Blood and Gifts, House of Games and Design for Living

Blood and Gifts, NT Lyttelton, London, House of Games, Almeda, London, and Design for Living, Old Vic, London

A political thriller about Afghanistan, now that ought to be enthralling. The action in Blood and Gifts by US playwright JT Rogers – premiering at the National, begins in 1981. The Soviet Army was, of course, the occupying force back then, having invaded in 1979.

Rogers tracks the manoeuvres of a (fictional) CIA agent, Lloyd Owen's James Warnock, from his first arrival on the Pakistani side of the border – cool as a cucumber, with attaché case in hand. Thereafter, he swiftly begins supplying weapons to Islamic guerrilla fighters, bolstering their anti-Soviet jihad and hoping they'll remain loyal allies.



We see him collaborating with Pakistan's Inter-Service Intelligence agency, which insists on backing the (non-fictional) fundamentalist Gulbuddin Hekmatyar. Warnock agrees, barely batting an eyelid. At the same time he's hedging his bets, sloping off to woo a rival militia.



All this is interesting in outline. But, oh, how tedious Warnock's shenanigans prove when played out on stage. Sorely disappointing after Rogers' 2006 Cottesloe debut (his Rwandan drama, The Overwhelming), Blood and Gifts comes over as a B-rate screenplay. It's just begging for lavish cinematography to distract from its longueurs, but this production, directed by Howard Davies, is visually bland. A beige box set, with minimal extras, represents everything from ISI and CIA offices to wild mountain landscapes.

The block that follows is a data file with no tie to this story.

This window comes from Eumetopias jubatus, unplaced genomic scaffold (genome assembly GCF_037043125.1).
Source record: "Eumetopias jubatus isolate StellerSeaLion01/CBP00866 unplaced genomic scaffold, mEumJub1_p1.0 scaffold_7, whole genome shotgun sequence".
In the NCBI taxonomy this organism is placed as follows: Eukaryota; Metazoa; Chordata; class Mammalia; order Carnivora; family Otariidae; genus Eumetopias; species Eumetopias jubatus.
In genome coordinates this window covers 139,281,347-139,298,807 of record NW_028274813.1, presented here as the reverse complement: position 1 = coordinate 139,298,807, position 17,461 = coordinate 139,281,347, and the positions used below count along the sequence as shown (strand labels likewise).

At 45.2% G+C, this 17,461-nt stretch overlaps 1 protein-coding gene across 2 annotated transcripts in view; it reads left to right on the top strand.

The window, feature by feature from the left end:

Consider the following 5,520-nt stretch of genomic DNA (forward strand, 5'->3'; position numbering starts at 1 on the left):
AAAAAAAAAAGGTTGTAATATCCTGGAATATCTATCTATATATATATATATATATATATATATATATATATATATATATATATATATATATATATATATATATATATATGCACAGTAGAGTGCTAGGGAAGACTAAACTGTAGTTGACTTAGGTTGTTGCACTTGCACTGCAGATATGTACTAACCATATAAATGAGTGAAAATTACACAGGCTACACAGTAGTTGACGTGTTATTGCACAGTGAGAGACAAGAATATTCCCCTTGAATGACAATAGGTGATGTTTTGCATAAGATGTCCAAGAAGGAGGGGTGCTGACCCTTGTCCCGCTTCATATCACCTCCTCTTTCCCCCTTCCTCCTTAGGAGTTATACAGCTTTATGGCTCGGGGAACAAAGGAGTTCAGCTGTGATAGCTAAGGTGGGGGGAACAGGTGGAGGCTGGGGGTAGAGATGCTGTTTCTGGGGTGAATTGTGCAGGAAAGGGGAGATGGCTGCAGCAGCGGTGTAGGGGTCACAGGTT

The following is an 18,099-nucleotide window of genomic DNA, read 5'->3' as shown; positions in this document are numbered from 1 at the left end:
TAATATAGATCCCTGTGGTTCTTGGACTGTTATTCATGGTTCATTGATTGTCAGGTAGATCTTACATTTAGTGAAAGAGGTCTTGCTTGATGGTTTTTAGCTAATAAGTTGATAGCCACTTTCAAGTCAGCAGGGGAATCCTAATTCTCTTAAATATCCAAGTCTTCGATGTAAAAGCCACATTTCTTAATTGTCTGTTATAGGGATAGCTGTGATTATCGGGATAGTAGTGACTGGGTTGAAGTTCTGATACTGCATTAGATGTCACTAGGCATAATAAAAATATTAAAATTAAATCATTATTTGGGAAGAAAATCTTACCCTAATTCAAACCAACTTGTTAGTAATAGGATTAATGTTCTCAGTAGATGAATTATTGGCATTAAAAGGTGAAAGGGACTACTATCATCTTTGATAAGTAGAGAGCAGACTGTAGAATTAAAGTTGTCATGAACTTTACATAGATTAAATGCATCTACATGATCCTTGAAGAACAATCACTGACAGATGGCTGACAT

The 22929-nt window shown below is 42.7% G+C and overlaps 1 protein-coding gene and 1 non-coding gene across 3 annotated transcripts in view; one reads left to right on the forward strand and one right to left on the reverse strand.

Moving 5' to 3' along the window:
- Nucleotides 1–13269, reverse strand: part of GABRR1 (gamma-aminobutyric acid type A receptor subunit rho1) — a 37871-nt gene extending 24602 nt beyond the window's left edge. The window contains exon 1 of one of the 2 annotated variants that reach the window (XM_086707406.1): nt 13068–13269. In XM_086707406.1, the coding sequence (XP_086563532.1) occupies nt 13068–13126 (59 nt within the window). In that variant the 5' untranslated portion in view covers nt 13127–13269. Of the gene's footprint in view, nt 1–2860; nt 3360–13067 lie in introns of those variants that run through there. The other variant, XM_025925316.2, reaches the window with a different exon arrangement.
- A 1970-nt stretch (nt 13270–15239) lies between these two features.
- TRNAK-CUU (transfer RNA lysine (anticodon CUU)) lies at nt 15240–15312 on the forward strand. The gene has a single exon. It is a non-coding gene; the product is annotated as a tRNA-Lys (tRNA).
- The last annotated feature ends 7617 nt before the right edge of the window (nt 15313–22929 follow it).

Owen is a sort of boring James Bond, without the sci-fi gismos or the sexploits. Square-jawed and sleek-suited, he's mainly expressionless and unengaging. Intensifying anxieties are signalled by twitchy fingers then rounds of macho shouting. Would that the central character were, instead, the frustrated chap playing second fiddle, Warnock's British counterpart Simon Craig (excellent Adam James). He's far more sympathetic and hilarious when fulminating: a forthright loose cannon. Matthew Marsh is fascinating, too, playing the Russian spook who pursues Warnock, insisting adversaries need to talk.



Perversely, the play keeps off stage the other characters we want to see. These guys' private lives – painfully falling apart – are never fleshed out, their wives spoken of but not seen. Hekmatyar, likewise, remains just a name. Nor does this play tackle the current conflict, although it does highlight how the US, myopically focused on the Cold War, armed its future foe.



The long view on Afghanistan was more illuminatingly presented in the Tricycle's recent cycle of plays, The Great Game, which charted the saga of this strife-torn land from the mid-19th century – including a pithier, one-act version of Blood and Gifts en route.



The Almeida, meanwhile, has become hooked on adapting movies. Only a mug would theatrically try to match a big-screen classic, I usually think. Yet I greatly enjoyed Richard Bean's new stage version of House of Games. That's David Mamet's dark teaser (from 1987) about a celebrity psychotherapist, Dr Margaret Ford, who finds herself drawn – by a compulsive gambler – into the underworld of poker-playing confidence tricksters. Played by Nancy Carroll in Lindsay Posner's strongly cast production, Ford becomes an accomplice and is amorously entangled with the seductive conman, Mike (Michael Landes), all under the guise of research for her next bestseller.